In a four-page statement released Tuesday, Aug. 21, Mclean County State's Attorney Ronald Dozier pointed to the 2010 U.S. Supreme Court ruling in McDonald v. City of Chicago, holding that the Second Amendment of the U.S. Constitution "is fully applicable to the states."
"We will no longer use the power and authority of our office to criminalize and punish decent otherwise law-abiding citizens who chose to exercise their rights granted under them by the Second Amendment of the U.S. Constitution to keep and bear arms in defense of themselves and their families," Dozier's statement read, in part.
Dozier, who was appointed in December as state's attorney until a new chief prosecutor was elected in November, said he has been "quietly changing our policies to bring them in accordance with the rulings of the U.S. Supreme Court."
Mclean County is a largest Illinois county in area, and includes the cities of Bloomington and Normal.
Illinois currently has the most restrictive firearms laws in the country, and is the only state that does not allow individuals to carry concealed weapons for personal protection.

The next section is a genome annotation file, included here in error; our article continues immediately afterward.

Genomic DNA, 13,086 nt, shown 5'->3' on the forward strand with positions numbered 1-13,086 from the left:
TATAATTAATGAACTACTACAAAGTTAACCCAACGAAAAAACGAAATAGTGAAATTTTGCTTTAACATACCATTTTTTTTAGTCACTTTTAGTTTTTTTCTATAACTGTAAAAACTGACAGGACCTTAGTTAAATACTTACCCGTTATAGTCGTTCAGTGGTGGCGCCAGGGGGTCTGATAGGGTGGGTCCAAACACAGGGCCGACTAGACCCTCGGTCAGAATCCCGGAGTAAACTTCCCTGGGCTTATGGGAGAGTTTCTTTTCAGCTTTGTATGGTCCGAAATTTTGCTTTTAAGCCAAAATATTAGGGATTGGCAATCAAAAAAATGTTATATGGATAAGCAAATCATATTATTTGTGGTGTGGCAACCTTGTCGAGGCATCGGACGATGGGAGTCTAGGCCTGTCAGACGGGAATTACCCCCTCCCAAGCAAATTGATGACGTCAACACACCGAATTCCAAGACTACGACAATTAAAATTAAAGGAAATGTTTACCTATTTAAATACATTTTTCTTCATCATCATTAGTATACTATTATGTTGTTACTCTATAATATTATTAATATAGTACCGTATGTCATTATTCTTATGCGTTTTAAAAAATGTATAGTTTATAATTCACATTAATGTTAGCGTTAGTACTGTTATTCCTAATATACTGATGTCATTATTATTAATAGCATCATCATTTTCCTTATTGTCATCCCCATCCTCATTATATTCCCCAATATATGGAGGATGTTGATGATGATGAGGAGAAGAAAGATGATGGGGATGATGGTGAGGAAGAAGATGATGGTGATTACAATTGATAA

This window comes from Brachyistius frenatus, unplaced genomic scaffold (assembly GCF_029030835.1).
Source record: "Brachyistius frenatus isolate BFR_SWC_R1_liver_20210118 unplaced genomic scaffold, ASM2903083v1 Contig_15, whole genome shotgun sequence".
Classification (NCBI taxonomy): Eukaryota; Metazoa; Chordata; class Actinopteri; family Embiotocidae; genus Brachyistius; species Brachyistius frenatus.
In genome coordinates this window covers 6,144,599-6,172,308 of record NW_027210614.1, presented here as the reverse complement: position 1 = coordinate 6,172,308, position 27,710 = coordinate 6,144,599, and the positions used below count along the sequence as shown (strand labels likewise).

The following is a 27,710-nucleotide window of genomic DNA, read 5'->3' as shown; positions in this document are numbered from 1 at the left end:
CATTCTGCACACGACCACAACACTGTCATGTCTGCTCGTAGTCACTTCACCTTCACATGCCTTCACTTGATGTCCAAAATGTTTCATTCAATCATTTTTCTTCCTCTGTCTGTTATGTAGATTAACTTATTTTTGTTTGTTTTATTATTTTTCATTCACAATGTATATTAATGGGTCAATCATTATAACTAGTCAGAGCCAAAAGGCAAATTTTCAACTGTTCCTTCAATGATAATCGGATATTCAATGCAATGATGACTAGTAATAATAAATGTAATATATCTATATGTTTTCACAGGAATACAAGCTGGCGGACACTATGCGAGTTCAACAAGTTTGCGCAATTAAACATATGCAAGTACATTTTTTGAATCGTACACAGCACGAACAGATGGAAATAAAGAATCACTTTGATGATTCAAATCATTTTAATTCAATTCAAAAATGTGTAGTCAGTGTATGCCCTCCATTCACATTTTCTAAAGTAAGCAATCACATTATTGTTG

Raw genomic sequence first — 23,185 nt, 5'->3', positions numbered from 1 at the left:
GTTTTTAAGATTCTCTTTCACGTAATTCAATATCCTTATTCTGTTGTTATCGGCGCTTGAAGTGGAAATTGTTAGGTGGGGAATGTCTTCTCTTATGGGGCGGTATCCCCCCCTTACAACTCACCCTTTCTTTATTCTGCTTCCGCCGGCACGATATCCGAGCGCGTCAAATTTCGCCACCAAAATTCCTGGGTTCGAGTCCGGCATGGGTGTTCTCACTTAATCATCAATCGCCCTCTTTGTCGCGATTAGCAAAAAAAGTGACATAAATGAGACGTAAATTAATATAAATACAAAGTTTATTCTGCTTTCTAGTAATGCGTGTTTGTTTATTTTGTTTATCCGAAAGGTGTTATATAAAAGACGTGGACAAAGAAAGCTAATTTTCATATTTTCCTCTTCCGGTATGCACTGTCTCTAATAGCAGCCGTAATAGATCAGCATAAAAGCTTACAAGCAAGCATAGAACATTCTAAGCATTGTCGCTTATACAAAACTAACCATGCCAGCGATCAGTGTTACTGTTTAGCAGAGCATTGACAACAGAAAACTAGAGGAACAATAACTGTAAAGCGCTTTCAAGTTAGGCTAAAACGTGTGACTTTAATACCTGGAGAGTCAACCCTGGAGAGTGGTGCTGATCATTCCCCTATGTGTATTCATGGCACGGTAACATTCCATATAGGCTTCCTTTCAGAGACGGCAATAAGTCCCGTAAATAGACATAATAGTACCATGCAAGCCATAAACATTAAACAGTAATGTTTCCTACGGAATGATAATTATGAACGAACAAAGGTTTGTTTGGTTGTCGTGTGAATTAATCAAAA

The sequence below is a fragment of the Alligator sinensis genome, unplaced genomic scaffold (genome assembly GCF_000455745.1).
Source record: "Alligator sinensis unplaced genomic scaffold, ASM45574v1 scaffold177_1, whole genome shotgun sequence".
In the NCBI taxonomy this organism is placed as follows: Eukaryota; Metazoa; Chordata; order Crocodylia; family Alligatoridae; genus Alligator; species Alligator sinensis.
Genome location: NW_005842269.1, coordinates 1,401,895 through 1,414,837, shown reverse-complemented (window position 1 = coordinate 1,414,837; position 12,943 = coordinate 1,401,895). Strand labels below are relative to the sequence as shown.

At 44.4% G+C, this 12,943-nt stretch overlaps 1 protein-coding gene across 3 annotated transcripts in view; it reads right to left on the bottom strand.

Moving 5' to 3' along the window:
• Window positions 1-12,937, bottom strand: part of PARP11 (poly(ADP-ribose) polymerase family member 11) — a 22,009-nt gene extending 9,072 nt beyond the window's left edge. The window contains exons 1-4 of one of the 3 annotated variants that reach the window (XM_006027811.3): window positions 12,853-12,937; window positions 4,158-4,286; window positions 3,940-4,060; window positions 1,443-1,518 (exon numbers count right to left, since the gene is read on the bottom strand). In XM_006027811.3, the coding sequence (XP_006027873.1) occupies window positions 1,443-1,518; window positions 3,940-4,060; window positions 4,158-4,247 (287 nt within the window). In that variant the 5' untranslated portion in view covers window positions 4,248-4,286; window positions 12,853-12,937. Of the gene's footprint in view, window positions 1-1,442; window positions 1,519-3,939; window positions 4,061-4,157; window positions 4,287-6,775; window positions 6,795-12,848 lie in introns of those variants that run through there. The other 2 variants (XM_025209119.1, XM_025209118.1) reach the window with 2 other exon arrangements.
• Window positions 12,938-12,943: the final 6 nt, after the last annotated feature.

Dozier's action received the support of other prosecutors as well as law enforcement leaders.
Edwards County State's Attorney Mike Valentine released a companion statement defending Dozier's action, and while admitting he shares the prosecutor's belief, McLean County Sheriff Mike Emery said his deputies would continue to enforce Illinois' gun laws.
"Many share the same belief as our state's attorney, including me. However, until the governor signs legislation creating CCW, all firearms have to be unloaded and cased and for transport to be legal and the owner must possess a FOID (Firearms Owners Identification) card," Sheriff Emery told The Bloomington Pantagraph newspaper.
"I advised sheriff's office law enforcement staff that we will not change our enforcement policies and that we shall continue to enforce the laws of the state of Illinois as they currently exist."